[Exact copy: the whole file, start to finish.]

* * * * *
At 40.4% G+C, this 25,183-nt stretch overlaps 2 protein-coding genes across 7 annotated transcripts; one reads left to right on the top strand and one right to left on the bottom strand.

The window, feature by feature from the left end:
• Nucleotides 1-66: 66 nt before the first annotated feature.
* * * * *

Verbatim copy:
At 40.4% G+C, this 25,183-nt stretch overlaps 2 protein-coding genes across 7 annotated transcripts; one reads left to right on the top strand and one right to left on the bottom strand.

The window, feature by feature from the left end:
• Nucleotides 1-66: 66 nt before the first annotated feature.